Wonderfulness practices are an approach to conversations which can be used by therapists when working with people coming from diverse social locations. This article explores how therapists can use these practices with young people and their families and what these kinds of conversations make possible for them.
What exactly are Wonderfulness Practices?
Narrative practices disrupt the structure of conventional therapeutic interventions for young people and their families, which tend to take on a problem-focused approach. While a traditional intake interview might begin with a description of the ‘presenting complaints’ a family brings to therapy and discussions about possible interventions, a therapist aligned to narrative practices may choose to begin by requesting the family to keep the problem aside for a little while. Instead, almost paradoxically, the therapist may elect to interview the family on their child’s ‘wonderfulness’ or their abilities, skills and know-hows.
The beauty of this approach is that it helps the young person feel less intimidated by the therapeutic setting and makes visible and celebrates stories that are preferred by them. These stories underscore the agency of the young person, as someone who holds particular values and beliefs, and intentionally engages in certain actions and pursues goals on the basis of them. They also provide for information that can be used to further narrative enquiry later in therapy and create rich or ‘thick’ descriptions of the young person’s preferred identity.
Wonderfulness inquiry was formulated by David Epston and the detailed account of the inquiry can be found in the book, Narrative Therapy in Wonderland: Connecting with Children’s Imaginative Knowhow, by Marsten, Epston and Markham (2016)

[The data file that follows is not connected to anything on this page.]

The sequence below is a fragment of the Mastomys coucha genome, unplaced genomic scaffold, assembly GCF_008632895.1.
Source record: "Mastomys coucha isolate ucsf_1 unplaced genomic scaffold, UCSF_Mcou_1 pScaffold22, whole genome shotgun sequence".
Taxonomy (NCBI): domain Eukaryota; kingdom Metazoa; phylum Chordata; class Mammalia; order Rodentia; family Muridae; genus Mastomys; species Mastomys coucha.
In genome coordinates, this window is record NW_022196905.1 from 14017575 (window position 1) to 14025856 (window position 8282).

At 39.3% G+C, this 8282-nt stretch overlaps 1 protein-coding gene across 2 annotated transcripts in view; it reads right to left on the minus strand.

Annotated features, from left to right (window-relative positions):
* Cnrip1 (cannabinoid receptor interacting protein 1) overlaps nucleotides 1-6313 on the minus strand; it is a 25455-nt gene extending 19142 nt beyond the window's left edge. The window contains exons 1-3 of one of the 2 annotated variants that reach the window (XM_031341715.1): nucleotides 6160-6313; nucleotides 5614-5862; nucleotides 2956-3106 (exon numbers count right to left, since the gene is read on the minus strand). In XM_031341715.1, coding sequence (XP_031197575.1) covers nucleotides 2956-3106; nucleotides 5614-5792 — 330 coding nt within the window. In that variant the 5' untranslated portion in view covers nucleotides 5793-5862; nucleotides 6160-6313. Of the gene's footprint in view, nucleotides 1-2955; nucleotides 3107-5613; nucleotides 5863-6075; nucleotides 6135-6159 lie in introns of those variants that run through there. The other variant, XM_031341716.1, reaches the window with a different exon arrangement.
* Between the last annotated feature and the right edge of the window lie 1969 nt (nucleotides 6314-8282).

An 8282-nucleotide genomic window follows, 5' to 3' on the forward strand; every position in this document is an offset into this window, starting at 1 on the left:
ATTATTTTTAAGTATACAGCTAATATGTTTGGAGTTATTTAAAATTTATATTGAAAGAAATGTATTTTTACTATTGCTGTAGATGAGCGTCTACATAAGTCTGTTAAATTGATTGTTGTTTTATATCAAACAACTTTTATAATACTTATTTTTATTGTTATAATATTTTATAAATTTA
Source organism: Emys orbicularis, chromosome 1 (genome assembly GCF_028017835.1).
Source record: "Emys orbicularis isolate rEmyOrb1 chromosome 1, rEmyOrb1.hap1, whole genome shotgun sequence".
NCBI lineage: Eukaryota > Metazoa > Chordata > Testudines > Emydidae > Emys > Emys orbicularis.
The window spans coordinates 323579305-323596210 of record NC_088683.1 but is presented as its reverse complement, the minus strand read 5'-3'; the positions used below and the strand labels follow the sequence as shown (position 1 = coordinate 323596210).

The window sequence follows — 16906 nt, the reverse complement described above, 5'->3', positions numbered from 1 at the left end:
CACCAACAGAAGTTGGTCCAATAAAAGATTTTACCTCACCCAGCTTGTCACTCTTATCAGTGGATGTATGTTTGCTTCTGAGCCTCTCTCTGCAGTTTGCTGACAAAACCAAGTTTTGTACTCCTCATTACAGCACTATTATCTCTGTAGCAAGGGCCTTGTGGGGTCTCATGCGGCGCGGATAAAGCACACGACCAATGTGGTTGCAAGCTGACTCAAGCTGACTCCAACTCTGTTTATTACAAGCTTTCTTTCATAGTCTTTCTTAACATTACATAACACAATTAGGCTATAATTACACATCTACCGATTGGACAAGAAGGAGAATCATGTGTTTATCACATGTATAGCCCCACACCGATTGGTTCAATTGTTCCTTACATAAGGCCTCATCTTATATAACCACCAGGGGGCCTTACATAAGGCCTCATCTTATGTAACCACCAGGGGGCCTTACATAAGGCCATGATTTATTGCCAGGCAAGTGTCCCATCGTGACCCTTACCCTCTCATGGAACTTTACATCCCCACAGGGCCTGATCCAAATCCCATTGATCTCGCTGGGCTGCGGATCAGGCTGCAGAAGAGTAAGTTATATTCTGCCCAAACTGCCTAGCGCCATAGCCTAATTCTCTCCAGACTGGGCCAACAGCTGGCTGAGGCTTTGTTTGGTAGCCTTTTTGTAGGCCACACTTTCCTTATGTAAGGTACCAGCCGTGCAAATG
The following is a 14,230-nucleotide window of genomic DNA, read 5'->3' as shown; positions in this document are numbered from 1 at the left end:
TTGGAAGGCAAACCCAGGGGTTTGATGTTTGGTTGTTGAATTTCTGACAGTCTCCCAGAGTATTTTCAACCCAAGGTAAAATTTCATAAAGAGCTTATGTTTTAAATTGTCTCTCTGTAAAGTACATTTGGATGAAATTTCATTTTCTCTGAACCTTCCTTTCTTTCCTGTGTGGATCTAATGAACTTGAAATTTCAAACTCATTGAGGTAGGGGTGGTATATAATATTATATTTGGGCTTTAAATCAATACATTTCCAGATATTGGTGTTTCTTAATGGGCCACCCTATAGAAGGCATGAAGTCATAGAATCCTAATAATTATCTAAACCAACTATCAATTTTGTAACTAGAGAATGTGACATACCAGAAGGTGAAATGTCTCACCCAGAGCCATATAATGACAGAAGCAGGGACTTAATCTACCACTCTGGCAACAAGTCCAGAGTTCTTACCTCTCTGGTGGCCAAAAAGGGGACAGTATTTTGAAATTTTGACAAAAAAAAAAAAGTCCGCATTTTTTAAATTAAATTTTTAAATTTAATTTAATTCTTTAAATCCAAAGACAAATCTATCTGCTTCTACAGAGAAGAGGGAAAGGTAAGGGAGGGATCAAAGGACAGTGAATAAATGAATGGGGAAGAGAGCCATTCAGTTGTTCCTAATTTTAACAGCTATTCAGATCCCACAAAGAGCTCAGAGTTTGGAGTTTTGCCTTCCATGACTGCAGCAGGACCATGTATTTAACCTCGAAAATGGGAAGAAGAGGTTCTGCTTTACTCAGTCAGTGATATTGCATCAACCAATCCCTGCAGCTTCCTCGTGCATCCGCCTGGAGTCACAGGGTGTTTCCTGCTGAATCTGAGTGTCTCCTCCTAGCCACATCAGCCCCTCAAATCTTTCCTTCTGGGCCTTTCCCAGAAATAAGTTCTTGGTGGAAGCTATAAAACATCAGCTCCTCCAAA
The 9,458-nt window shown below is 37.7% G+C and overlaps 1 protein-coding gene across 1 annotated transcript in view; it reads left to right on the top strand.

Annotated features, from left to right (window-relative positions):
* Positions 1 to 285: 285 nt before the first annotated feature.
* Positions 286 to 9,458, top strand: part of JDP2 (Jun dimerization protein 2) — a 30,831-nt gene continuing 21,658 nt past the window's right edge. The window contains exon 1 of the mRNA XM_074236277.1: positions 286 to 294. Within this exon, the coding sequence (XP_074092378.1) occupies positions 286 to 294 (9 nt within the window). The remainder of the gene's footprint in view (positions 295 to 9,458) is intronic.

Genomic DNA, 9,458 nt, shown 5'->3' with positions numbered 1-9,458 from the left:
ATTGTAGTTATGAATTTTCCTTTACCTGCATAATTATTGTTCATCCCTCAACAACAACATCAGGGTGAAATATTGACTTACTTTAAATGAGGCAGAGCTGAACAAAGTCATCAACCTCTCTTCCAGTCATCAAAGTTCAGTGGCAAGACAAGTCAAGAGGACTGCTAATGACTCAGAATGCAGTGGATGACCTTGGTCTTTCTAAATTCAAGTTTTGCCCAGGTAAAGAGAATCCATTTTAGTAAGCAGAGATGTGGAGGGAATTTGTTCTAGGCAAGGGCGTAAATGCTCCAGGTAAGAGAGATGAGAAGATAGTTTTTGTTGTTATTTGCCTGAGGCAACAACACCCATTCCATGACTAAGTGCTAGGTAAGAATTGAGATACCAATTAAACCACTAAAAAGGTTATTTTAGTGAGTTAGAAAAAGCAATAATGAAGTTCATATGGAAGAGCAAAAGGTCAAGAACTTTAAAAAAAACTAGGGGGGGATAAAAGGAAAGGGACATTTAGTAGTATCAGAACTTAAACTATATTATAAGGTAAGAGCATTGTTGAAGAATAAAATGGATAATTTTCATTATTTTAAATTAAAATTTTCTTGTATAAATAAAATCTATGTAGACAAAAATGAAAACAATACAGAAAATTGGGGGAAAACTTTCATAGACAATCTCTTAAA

What does Wonderfulness Inquiry look like?
The interview can be done at the very beginning of therapy, or later as well. It can be introduced to the family with a statement such as, “I know you have come with serious concerns about your daughter—concerns that I want to make sure we get to today. But I’m wondering if, before we turn our attention to the problem, you’d consider something a little different that might serve as useful preparation.”
There is no predetermined structure for this conversation, but the introduction is usually followed by questions about the young person’s values, qualities and skills. Caregivers may also be asked to narrate stories about this ‘wonderfulness’ and provide examples of when this quality appears in their lives. The history of the young person’s wonderfulness is traced and explored in detail, from when it first appeared, its latest appearance, to what its presence might make possible in the future. The conversation also involves an exploration of the young person’s intentions, values, hopes and dreams. Stories fade when there is no one to listen to them, so the therapist may recruit witnesses, by asking who else has noticed the wonderfulness and how it has affected people within the family
What do Wonderfulness Practices Do?
The Wonderfulness Interview creates an atmosphere that unites the family, so they can approach problem together. When problems arrive in young people’s lives, families find themselves positioned within hegemonic discourses about what it means to be ‘a good parent’ and ableist ideals of how a young person ‘should be’. Being recruited by these discourses can result in a significant amount of blame in their lives, and this is especially true for mothers within a cis-heterosexual family structure.
A conversation around the young person’s wonderfulness can create space for conversations about the entire family’s strengths, values, skills and know-hows. It allows them to experience freedom, in the Foucaldian sense, which he describes as an ability to move within different discursive possibilities or put differently- it allows the family to begin exploring preferred ways of being, which they might find more liberating.
At Ummeed, we work with young people experiencing developmental disabilities and their families. The experiences of using the wonderfulness interview in this context can be profoundly liberating for families who are often judged by ableist metrics of success. Wonderfulness inquiry, with these families has resulted in the caregivers seeing their children as unique, having specific skills and know-hows in which they intentionally engage in to pursue their hopes and dreams.